Betsy-Retsies are what I’m making to have with dinner tonight.  I admit, I picked the recipe purely because of the name.  There is no indication in the Kitchen Cabinet Recipes book as to how they got their name, but it’s certainly eye-catching.  I made up my mind to make them as soon as I saw the name in the index, before I even knew what they were.  As it turns out, they are a buttery dinner roll of some sort.  I don’t know just what sort yet, but I guess we’ll find out at dinner time.

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I made, rose, and rolled out the dough as instructed, though gave them less time to rise because I’m using quick rise yeast.  Once rolled out to about half an inch thick, though, I learned that a soft yeast dough is trickier to cut with biscuit cutters than a standard cookie dough, even though the editor of the book promises that they are “positively the easiest little hot rolls to make, and the easiest to eat, that we have found in a long time.”  They certainly aren’t hard, but keeping nice neat rounds took a bit of practice.  They may not all be perfectly shaped, but with luck, the rising process will improve their appearance.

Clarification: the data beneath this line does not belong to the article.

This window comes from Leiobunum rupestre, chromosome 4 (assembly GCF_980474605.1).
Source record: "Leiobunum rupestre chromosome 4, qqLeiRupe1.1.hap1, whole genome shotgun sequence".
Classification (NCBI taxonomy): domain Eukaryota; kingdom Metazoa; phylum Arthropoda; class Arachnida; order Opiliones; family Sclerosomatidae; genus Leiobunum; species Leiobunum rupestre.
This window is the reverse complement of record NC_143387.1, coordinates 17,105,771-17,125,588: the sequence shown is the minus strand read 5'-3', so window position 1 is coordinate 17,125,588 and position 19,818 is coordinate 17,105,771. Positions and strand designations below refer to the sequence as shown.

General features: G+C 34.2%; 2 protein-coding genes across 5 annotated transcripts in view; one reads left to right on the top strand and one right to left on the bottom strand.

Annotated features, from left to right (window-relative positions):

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20170105_175551-01.jpegFast forward to dinner – the betsy-retsies were making the whole kitchen smell delicious!  We had them with lamb chops and fresh from the garden carrots.  My carrots are still lingering out there, not too many, but a fair number.  Whenever the ground isn’t too hard, I go out and pull a few more.  The betsy-retsies came out of the oven light and golden and perfect looking.  Because of the butter between the layers, they pulled apart perfectly, and didn’t need additional butter adding.  The flavour was delicious; the texture, delicate; the appearance…. slightly lopsided, but acceptable.  Even cold, they stayed moist and tender and delicious.

Sunset’s Kitchen Cabinet Recipes, Volume 1 was published in May, 1944.  It contains the recipes printed in Sunset Magazine between 1929 and 1933.  They appear to have been put into the book in the order in which they were originally printed, which means a single page can have a recipe for cake, a salad, a sandwich filling, an appetizer and a cookie, all just jumbled together, which makes it harder to just browse a category, but it is interesting, and you can sort of follow the seasons and holidays through the years.

 

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